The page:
Twenty-eight U.S. swimmers will represent the U.S. at the FINA World Swimming Championships (25m), which will take place December 16-21 in Abu Dhabi, United Arab Emirates (UAE). Fifteen U.S. swimmers who competed at the Olympic Games Tokyo 2020 will be taking the stage, including Olympic gold medalists Lydia Jacoby (Seward, Alaska/Seward Tsunami Swim Team) and Zach Apple (Trenton, Ohio/Mission Viejo Nadadores), among others. American-record holders Torri Huske (Arlington, Va./Stanford University) and Michael Andrew (Encinitas, Calif./MA Swim Academy) will also make the trip.

Katie Grimes (Las Vegas, Nev./Sandpipers of Nevada) comes in as the youngest rostered U.S. swimmer at just 15 years old, while Melanie Margalis (Clearwater, Fla./St. Petersburg Aquatics/MAAC) and Tom Shields (Huntington Beach, Calif./California Aquatics) are the lone 30-year-olds on the list.

• Check out the full roster here

All but six individuals on the U.S. roster will be making their FINA World Swimming Championships (25m) debuts. Andrew, Margalis, Zach Harting (Huntsville, Ala./Huntsville Swim Association/Cardinal Aquatics), Ryan Held (Springfield, Ill./New York Athletic Club/Sun Devil Swimming) and Kieran Smith (Ridgefield, Conn./Ridgefield Aquatic Club/University of Florida) will all make an appearance after competing at the last championships, which took place in 2018.

Coleman Stewart Left Off Team Due to Selection Procedures

By David Rieder

In his first ISL match of the season, Coleman Stewart crushed the world record in the short course meters 100 backstroke. But despite all that, he was not named to USA Swimming’s team for the Short Course World Championships in December in Abu Dhabi, and Stewart is not being shy about his frustrations with the process that left him without a chance at a world title.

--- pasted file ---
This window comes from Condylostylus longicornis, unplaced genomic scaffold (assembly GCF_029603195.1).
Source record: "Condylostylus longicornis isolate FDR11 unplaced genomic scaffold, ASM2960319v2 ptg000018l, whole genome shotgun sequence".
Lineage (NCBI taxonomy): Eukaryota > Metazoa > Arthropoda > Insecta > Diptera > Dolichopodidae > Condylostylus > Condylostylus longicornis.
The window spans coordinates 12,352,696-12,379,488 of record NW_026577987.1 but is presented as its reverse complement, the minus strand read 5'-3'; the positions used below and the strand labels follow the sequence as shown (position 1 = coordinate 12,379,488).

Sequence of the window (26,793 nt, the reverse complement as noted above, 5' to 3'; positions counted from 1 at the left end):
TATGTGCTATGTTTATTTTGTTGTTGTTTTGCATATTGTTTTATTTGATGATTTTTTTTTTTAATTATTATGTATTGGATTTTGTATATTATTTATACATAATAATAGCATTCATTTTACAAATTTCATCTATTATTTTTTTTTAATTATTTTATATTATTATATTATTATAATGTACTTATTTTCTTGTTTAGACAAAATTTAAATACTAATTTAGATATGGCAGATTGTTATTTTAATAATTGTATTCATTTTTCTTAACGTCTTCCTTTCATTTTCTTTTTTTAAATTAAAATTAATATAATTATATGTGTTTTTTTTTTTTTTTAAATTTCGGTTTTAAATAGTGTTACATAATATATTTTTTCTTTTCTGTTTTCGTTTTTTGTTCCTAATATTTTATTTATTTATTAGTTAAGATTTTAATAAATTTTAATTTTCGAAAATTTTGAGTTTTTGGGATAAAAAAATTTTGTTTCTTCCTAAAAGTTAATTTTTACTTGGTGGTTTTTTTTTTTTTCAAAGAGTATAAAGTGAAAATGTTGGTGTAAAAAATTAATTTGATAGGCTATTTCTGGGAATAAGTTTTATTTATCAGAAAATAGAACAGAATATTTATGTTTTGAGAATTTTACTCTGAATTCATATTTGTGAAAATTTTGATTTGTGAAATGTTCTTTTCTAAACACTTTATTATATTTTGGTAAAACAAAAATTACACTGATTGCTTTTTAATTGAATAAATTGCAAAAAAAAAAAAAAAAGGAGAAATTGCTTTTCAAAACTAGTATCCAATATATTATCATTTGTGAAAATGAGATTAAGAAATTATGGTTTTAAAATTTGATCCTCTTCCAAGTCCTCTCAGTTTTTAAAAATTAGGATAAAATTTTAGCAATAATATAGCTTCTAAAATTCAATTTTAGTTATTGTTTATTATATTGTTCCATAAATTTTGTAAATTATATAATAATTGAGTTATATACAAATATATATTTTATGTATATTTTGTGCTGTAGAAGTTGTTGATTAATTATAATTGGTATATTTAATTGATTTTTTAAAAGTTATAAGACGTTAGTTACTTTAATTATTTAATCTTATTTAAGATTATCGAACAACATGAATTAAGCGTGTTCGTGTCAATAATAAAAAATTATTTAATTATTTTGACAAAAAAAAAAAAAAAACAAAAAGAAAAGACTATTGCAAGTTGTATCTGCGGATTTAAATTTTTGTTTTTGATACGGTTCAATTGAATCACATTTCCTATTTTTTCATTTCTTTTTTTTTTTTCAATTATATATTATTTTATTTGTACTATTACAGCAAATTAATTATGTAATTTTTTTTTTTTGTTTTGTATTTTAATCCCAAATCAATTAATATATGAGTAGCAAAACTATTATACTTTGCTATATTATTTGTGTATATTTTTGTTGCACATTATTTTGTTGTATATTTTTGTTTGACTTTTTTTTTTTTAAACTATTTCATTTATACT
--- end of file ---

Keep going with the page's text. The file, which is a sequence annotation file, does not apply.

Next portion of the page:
After USA Swimming’s announcement of the teams bound for Abu Dhabi Thursday afternoon, Stewart posted about his disappointment to Twitter and Instagram. He wrote, “I was not offered a spot on the short course worlds team by USA Swimming. As the current world record holder in a short course event, I cannot understand USA Swimming’s reasoning behind the decision.”

Stewart went on to criticize USA Swimming for picking short course teams based on long course results, calling it “an outdated selection process that has worked in the past, and may continue to work due to the depth of our swimmers, but it leaves off some of the best swimmers America has to offer. USA Swimming has a history of only caring for their top-tier long course swimmers, and leaving multiple short course American record holders off the team has only solidified this in my opinion.”

The Week That Was #3: Florida Sweeps Georgia in Top College Dual Meet of the Week

talia-bates-florida-

Talia Bates — Photo Courtesy: NCAA Media

By Matthew De George

Talia Bates won the women’s 100 backstroke, 50 freestyle and 100 freestyle as Florida eked out a 153-147 win over Georgia on Friday afternoon. That competed a Gators sweep, with the men claiming a 180-120 win.

Bates clocked in at an NCAA B cut of 22.63 to win the 50 free. She also tallied a B cut in 48.82 in the 200 free. Her spring wins came on either side of Elizabeth Perez’s win in the one-meter diving, to augment her earlier three-meter win and help the Gators rip off a streak of wins. Mabel Zavaros followed by winning the 200 back. Elise Bauer won the 1,000 free for Florida.